New York State Court of Claims

New York State Court of Claims

McKINLEY v.THE STATE OF NEW YORK, #2000-019-021, Claim No. 96138, Motion No. M-62024


Case Information

Claimant short name:
Footnote (claimant name) :

Footnote (defendant name) :

Third-party claimant(s):

Third-party defendant(s):

Claim number(s):
Motion number(s):
Cross-motion number(s):

Claimant's attorney:
Defendant's attorney:
BY: Michael C. Rizzo, Assistant Attorney General, of counsel
Third-party defendant's attorney:

Signature date:
September 19, 2000

Official citation:

Appellate results:

See also (multicaptioned case)

Claimant, an inmate appearing
pro se, alleges that he was wrongfully confined to the Special Housing Unit (hereinafter "SHU") and keeplock at the Shawangunk Correctional Facility for 39 days from March 9, 1997 until April 17, 1997. This matter was tried on August 15, 2000 at the Sullivan Correctional Facility.

The State of New York (hereinafter "State") moved for an order of dismissal on the ground that the actions of State Correction Officers were quasi-judicial in nature for which the State has absolute immunity (Motion No. M-62024). Due to the last minute timing of the State's motion, the Court advised both parties in writing that oral argument on the motion would be held immediately prior to trial. This Decision will dispose of both the trial and the motion.

Claimant testified that on March 9, 1997,
he was charged by way of two misbehavior reports with creating a disturbance, harassment, refusing a direct order, and a movement regulation violation. Upon the filing of these misbehavior reports the Claimant was immediately placed in SHU. Pursuant to the rules and regulations of the facility, a Tier III hearing was begun on March 12, 1997 and concluded on March 18, 1997 on the above-referenced charges, whereupon Claimant was found guilty of harassment. As a result, Claimant was sentenced to keeplock for 51 days and to SHU for 9 days (time served), for a total sentence of 60 days confinement between SHU and keeplock.

Claimant appealed by way of discretionary review and the decision of the hearing officer was affirmed. On April 17, 1997, Claimant requested a second discretionary review of the Tier III disciplinary hearing at which time P.W. Annetts, Deputy Superintendent for Security, expunged the findings of the March 18, 1997 disciplinary hearing. The reason for expunging the findings was that the audio tape of the March 18, 1997 Tier III hearing was inaudible on side B. Consequently, there was no adequate record maintained for review by the facility. The Claimant was released from keeplock status and all other privileges restored as of that date. Claimant alleges that as a result of this 39 days of wrongful confinement, in addition to emotional distress, he suffered from loss of package privileges, loss of commissary privileges and loss of phone privileges.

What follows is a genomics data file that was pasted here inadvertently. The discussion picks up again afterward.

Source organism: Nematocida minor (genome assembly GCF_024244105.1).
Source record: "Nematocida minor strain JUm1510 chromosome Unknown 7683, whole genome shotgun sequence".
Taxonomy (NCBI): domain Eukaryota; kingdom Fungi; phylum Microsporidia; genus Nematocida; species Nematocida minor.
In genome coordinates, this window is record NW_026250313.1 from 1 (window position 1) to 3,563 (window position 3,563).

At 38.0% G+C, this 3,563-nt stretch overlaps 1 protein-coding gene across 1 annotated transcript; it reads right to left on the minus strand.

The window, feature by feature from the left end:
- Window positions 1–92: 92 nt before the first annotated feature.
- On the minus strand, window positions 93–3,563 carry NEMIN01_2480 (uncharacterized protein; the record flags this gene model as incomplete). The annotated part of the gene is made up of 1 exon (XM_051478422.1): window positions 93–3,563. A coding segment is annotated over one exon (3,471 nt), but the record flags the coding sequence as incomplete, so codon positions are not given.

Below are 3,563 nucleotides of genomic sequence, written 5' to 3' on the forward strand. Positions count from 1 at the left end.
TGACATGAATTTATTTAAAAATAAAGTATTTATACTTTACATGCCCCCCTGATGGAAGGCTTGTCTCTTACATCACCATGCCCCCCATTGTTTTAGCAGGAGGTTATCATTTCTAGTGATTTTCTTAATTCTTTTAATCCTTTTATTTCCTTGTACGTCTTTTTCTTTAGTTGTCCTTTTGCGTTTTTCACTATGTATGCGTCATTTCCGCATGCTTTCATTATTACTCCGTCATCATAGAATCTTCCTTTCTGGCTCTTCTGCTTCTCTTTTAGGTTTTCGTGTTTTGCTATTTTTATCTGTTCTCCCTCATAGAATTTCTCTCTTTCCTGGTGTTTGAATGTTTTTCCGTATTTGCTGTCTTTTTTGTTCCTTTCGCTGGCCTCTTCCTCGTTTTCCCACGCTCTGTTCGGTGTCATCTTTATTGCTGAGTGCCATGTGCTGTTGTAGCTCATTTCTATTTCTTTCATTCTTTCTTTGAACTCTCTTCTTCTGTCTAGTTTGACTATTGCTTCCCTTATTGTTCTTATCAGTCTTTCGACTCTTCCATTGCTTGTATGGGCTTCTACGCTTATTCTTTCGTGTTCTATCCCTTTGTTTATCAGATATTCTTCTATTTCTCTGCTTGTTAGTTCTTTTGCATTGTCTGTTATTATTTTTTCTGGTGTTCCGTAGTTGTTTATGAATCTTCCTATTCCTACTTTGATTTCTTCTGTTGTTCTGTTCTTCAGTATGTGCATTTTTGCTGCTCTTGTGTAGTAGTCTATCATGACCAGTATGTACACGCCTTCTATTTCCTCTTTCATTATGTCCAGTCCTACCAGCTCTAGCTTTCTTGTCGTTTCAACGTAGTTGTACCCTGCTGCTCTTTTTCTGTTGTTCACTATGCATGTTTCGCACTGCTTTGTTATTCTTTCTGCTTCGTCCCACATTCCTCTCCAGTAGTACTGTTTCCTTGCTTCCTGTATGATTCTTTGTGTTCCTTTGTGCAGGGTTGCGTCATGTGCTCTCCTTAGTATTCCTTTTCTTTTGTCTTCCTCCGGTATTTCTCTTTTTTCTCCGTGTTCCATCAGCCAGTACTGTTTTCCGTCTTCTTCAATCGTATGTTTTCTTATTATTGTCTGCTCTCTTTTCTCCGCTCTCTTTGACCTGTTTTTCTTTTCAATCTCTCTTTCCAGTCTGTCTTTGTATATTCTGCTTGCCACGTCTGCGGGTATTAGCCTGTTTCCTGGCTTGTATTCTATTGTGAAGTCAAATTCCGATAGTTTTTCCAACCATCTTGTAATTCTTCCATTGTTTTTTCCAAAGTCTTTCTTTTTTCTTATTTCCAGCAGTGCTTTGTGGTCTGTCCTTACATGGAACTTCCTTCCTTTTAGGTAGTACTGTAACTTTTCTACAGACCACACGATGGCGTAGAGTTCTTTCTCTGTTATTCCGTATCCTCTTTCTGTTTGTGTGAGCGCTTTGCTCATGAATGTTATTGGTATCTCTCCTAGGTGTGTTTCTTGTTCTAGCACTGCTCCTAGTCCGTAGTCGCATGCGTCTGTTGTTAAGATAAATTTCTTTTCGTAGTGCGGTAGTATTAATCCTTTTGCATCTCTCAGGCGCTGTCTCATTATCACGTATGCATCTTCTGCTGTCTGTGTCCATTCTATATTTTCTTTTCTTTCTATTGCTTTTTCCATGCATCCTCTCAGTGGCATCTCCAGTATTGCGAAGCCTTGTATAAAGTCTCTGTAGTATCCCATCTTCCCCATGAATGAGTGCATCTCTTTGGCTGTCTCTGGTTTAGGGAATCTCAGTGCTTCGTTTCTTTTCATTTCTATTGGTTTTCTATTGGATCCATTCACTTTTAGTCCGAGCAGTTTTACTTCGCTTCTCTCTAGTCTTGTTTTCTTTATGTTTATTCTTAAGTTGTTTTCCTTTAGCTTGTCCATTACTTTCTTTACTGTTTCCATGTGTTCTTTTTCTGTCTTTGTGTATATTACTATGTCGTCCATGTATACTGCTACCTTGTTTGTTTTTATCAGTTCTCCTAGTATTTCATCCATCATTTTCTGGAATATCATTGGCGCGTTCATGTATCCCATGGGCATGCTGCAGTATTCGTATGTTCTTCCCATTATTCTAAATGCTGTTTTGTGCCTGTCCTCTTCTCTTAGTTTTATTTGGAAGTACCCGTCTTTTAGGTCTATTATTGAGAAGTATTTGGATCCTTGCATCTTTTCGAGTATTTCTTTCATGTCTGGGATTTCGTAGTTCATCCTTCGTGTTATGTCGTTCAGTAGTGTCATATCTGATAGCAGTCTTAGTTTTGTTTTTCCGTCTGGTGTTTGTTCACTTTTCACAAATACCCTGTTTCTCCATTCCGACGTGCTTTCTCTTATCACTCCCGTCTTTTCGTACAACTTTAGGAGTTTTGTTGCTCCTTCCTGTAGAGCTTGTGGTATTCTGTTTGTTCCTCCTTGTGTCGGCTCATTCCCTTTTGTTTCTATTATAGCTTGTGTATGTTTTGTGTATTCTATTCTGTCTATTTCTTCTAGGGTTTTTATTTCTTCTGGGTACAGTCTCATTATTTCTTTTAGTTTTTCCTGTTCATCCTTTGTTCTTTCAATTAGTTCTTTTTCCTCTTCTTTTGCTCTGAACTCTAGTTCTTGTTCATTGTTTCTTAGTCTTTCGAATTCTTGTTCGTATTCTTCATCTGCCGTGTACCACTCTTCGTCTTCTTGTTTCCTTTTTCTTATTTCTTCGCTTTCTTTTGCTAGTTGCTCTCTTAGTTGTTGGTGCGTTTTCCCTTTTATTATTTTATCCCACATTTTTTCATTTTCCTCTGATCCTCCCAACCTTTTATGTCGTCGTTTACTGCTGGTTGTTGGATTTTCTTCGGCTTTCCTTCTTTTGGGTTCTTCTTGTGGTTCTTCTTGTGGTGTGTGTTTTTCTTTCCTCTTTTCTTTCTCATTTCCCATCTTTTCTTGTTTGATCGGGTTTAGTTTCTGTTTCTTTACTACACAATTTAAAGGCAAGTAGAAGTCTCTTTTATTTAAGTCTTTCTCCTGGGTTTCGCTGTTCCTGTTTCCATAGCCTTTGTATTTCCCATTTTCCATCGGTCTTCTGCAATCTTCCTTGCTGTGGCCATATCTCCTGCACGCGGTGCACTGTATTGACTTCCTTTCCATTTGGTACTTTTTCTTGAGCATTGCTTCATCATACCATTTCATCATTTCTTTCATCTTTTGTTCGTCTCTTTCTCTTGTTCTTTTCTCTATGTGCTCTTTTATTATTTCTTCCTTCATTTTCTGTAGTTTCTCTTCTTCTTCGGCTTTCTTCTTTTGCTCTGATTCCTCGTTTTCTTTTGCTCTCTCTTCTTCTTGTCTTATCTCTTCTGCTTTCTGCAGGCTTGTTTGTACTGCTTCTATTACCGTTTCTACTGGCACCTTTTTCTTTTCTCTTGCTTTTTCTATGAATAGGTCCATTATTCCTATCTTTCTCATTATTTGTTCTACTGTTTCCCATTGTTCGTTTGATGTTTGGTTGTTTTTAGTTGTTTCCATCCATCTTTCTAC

As a general rule, correction officers are provided absolute immunity for the discretionary and quasi-judicial actions taken in furtherance of security and disciplinary measures, including bringing disciplinary charges and conducting disciplinary hearings, to insure officers are not inhibited in these crucial decisions due to fear of a damage claim. (
Arteaga v State of New York, 72 NY2d 212, 219; Ramirez v State of New York, 171 Misc 2d 677). This immunity is not waived solely because the disciplinary decision is later reversed. (Arteaga v State of New York, supra, 72 NY2d 212). However, this grant of absolute immunity will be waived if the State fails to act in accordance with an established set of due process safeguards set forth in department regulations which incorporate an inmate's right to have his hearing electronically recorded. (7 NYCRR 254.6 [b]; 7 NYCRR parts 251-254; Arteaga v State of New York, supra, 72 NY2d, at 221).

It is well settled that 7 NYCRR 254.6 (b) requires that "[t]he entire [disciplinary] hearing must be electronically recorded." It has been stated that "[t]he purpose of 7 NYCRR 254.6 (b) and a hearing record is to allow review by a higher authority (
Matter of Gonzalez v LeFevre, 105 AD2d 909, 911)." (Matter of Berrios v Kuhlmann, 143 AD2d 475, 477). The failure to have a tape of evidence available for judicial review has been deemed to violate an inmate's "[f]undamental due process rights and not merely a procedural right." (Matter of Scott v Coughlin, 161 Misc 2d 777, 779). Here, a memorandum from the Deputy Superintendent in charge of security (State's Ex. B), acknowledges that the hearing tape was defective inasmuch as side B was inaudible. While this indicates an attempt to record the hearing, the Court views a defective recording versus no recording as the functional equivalent of each other since the result is the same, namely there is no record for appeal or review. In sum, the State is not entitled to invoke the protection of immunity in connection with its conduct of this disciplinary hearing because it violated one of its own due process safeguards by failing to electronically record Claimant's hearing, warranting denial of the State's motion. (Gittens v State of New York, 132 Misc 2d 399, 406).

Consequently, Claimant is entitled to money damages for his 39 days for wrongful confinement and for the loss of privileges associated therewith to which the Claimant testified at trial. Thus, the Court finds $10.00 per day to be reasonable compensation for a total sum of $390.00.

All other motions on which the Court previously reserved or which were not previously determined are hereby denied.


September 19, 2000
Binghamton, New York

Judge of the Court of Claims